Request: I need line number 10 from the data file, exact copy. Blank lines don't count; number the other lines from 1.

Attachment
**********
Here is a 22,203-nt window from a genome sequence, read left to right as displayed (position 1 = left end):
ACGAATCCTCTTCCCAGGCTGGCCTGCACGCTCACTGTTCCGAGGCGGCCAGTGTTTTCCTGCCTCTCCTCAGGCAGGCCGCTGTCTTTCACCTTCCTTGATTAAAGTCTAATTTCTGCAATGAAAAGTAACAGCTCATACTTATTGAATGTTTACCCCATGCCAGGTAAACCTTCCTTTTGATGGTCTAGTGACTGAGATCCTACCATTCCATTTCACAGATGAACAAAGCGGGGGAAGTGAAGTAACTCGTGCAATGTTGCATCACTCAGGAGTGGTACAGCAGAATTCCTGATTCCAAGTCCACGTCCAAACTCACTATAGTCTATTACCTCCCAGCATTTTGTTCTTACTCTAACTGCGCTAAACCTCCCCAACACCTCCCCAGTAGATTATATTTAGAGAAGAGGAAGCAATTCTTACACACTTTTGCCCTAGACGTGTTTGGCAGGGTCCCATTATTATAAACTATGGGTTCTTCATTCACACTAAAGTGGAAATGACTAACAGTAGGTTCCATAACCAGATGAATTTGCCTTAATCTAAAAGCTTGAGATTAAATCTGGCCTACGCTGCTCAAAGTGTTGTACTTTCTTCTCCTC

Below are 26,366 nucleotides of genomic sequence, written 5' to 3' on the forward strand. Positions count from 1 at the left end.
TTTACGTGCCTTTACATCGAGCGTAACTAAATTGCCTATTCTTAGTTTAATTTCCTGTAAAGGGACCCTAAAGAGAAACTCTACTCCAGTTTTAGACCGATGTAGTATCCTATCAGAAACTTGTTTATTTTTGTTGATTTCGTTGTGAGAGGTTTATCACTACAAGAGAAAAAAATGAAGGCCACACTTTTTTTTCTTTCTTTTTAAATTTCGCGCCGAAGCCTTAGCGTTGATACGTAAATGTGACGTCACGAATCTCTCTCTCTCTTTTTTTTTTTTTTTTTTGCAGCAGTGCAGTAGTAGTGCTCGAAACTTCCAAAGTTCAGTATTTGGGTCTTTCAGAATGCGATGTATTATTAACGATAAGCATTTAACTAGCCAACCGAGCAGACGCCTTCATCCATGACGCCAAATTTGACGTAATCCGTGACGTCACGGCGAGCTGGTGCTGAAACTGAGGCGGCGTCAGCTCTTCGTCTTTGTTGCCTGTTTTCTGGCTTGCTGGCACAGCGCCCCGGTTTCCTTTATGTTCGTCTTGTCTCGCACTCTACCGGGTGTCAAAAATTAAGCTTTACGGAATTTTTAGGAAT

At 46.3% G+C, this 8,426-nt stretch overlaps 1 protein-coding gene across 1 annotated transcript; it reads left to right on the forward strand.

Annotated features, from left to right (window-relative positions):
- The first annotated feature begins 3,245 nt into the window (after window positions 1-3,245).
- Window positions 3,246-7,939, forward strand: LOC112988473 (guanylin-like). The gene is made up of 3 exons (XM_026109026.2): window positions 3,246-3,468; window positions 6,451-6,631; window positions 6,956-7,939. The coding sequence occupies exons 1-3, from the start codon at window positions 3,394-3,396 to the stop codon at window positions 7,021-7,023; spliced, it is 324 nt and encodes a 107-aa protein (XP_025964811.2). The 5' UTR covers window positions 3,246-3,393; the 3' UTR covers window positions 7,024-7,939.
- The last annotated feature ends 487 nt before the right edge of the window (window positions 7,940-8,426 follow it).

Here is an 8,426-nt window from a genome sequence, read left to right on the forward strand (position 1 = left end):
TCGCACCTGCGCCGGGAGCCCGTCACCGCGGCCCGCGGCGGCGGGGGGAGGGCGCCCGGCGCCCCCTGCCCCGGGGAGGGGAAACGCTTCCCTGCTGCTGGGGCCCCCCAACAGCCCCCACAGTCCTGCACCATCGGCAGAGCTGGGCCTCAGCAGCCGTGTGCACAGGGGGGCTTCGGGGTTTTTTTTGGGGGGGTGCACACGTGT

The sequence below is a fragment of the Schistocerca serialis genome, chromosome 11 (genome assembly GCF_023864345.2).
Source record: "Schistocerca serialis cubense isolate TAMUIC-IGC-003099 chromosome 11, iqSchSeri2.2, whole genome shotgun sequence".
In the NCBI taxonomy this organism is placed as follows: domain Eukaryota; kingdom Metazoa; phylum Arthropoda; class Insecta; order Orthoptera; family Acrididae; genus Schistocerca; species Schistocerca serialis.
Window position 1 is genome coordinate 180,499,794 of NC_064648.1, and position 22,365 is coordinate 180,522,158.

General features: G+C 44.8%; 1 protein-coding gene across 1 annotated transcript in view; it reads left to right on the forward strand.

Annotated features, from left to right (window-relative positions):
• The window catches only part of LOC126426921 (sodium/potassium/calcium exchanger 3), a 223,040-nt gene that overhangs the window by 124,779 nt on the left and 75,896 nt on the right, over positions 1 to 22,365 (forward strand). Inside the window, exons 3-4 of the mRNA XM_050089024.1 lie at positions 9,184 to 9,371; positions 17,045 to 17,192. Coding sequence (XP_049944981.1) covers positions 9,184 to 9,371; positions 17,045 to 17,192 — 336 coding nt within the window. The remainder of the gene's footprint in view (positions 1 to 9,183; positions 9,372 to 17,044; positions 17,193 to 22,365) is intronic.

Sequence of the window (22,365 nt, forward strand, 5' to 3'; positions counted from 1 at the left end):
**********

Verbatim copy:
Here is an 8,426-nt window from a genome sequence, read left to right on the forward strand (position 1 = left end):